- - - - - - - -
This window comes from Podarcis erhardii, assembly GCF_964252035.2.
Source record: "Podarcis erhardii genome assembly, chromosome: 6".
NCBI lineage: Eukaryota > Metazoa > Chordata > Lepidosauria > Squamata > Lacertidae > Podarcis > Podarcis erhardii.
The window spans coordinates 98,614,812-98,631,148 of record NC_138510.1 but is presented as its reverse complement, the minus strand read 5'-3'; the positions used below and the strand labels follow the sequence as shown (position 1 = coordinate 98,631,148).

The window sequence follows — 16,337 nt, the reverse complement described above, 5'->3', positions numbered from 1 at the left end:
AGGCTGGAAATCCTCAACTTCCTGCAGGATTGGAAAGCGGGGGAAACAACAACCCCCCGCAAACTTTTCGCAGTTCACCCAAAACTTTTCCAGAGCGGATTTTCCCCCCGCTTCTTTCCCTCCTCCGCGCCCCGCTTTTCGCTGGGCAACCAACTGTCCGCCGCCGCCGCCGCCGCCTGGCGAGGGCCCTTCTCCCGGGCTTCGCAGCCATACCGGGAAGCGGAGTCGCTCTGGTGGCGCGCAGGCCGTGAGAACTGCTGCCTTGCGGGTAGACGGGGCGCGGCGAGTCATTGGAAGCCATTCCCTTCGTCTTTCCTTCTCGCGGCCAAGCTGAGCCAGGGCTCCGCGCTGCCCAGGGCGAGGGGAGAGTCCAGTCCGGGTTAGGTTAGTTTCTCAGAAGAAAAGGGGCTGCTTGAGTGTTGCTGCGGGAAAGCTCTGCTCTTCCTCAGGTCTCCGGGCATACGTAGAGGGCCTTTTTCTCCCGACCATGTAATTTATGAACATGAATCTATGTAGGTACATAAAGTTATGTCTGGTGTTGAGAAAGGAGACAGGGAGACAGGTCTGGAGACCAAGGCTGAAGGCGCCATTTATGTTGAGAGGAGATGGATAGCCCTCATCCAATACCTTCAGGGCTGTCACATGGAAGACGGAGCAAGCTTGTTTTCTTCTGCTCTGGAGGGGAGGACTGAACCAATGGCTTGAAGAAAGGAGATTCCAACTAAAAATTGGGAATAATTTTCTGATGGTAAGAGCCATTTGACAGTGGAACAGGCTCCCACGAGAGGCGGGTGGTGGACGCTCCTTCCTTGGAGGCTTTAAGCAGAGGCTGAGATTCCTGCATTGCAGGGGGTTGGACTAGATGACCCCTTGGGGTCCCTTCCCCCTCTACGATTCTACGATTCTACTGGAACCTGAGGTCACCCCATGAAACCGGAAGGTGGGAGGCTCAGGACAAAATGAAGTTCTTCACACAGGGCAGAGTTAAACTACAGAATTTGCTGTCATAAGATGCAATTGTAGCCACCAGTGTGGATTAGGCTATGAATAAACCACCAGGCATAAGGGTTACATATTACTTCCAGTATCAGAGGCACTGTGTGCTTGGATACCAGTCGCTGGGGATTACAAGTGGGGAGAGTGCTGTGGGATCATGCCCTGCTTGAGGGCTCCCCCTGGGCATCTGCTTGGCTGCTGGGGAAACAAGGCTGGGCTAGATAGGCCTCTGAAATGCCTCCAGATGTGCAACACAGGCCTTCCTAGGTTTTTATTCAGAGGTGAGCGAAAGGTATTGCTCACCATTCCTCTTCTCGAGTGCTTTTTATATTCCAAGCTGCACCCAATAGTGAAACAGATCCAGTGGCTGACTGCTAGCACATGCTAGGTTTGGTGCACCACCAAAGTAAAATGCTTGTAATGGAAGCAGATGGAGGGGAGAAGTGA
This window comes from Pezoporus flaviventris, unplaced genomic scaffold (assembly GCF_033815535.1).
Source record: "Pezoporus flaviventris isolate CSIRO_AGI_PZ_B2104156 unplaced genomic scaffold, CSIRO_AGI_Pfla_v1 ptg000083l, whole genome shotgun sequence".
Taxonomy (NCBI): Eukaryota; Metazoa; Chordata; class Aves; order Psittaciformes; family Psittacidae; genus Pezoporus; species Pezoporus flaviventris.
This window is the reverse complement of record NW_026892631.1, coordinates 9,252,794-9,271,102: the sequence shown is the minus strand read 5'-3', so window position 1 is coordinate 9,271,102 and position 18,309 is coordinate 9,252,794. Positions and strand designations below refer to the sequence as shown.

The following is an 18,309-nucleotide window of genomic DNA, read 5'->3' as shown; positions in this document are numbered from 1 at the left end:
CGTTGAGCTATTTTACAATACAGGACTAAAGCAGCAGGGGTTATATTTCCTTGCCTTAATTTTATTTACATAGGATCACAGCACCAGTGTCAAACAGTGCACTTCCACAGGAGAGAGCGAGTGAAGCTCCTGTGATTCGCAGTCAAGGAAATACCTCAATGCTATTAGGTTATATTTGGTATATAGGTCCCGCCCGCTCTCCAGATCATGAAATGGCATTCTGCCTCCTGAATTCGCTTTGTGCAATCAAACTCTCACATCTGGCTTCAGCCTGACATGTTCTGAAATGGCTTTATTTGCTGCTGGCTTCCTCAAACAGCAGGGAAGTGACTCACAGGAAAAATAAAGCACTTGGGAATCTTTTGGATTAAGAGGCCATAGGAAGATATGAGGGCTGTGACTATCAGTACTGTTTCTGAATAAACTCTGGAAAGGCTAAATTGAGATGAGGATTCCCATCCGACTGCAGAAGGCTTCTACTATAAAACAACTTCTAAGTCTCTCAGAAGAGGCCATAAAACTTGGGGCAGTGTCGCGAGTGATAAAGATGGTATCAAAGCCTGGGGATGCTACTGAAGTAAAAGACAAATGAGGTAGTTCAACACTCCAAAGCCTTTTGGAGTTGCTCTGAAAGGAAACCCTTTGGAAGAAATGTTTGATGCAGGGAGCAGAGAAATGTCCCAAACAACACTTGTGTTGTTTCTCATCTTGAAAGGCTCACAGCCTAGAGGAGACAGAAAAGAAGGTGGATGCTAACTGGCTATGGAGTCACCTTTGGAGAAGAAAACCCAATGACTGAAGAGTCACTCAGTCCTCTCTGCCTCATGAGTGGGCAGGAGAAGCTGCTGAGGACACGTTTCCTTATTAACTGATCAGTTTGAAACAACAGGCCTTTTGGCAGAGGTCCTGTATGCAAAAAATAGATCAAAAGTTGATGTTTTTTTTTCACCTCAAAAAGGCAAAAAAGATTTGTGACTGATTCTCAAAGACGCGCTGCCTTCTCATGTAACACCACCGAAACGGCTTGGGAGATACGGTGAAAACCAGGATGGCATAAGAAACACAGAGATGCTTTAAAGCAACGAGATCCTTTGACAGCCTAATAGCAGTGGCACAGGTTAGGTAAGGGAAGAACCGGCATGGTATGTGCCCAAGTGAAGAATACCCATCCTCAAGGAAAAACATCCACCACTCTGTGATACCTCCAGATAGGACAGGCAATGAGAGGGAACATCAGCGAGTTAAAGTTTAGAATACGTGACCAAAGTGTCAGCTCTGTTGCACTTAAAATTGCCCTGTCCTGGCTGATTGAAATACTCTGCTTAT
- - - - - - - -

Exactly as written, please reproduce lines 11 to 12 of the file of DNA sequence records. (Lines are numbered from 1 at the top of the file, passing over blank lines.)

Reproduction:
The following is an 18,309-nucleotide window of genomic DNA, read 5'->3' as shown; positions in this document are numbered from 1 at the left end:
CGTTGAGCTATTTTACAATACAGGACTAAAGCAGCAGGGGTTATATTTCCTTGCCTTAATTTTATTTACATAGGATCACAGCACCAGTGTCAAACAGTGCACTTCCACAGGAGAGAGCGAGTGAAGCTCCTGTGATTCGCAGTCAAGGAAATACCTCAATGCTATTAGGTTATATTTGGTATATAGGTCCCGCCCGCTCTCCAGATCATGAAATGGCATTCTGCCTCCTGAATTCGCTTTGTGCAATCAAACTCTCACATCTGGCTTCAGCCTGACATGTTCTGAAATGGCTTTATTTGCTGCTGGCTTCCTCAAACAGCAGGGAAGTGACTCACAGGAAAAATAAAGCACTTGGGAATCTTTTGGATTAAGAGGCCATAGGAAGATATGAGGGCTGTGACTATCAGTACTGTTTCTGAATAAACTCTGGAAAGGCTAAATTGAGATGAGGATTCCCATCCGACTGCAGAAGGCTTCTACTATAAAACAACTTCTAAGTCTCTCAGAAGAGGCCATAAAACTTGGGGCAGTGTCGCGAGTGATAAAGATGGTATCAAAGCCTGGGGATGCTACTGAAGTAAAAGACAAATGAGGTAGTTCAACACTCCAAAGCCTTTTGGAGTTGCTCTGAAAGGAAACCCTTTGGAAGAAATGTTTGATGCAGGGAGCAGAGAAATGTCCCAAACAACACTTGTGTTGTTTCTCATCTTGAAAGGCTCACAGCCTAGAGGAGACAGAAAAGAAGGTGGATGCTAACTGGCTATGGAGTCACCTTTGGAGAAGAAAACCCAATGACTGAAGAGTCACTCAGTCCTCTCTGCCTCATGAGTGGGCAGGAGAAGCTGCTGAGGACACGTTTCCTTATTAACTGATCAGTTTGAAACAACAGGCCTTTTGGCAGAGGTCCTGTATGCAAAAAATAGATCAAAAGTTGATGTTTTTTTTTCACCTCAAAAAGGCAAAAAAGATTTGTGACTGATTCTCAAAGACGCGCTGCCTTCTCATGTAACACCACCGAAACGGCTTGGGAGATACGGTGAAAACCAGGATGGCATAAGAAACACAGAGATGCTTTAAAGCAACGAGATCCTTTGACAGCCTAATAGCAGTGGCACAGGTTAGGTAAGGGAAGAACCGGCATGGTATGTGCCCAAGTGAAGAATACCCATCCTCAAGGAAAAACATCCACCACTCTGTGATACCTCCAGATAGGACAGGCAATGAGAGGGAACATCAGCGAGTTAAAGTTTAGAATACGTGACCAAAGTGTCAGCTCTGTTGCACTTAAAATTGCCCTGTCCTGGCTGATTGAAATACTCTGCTTAT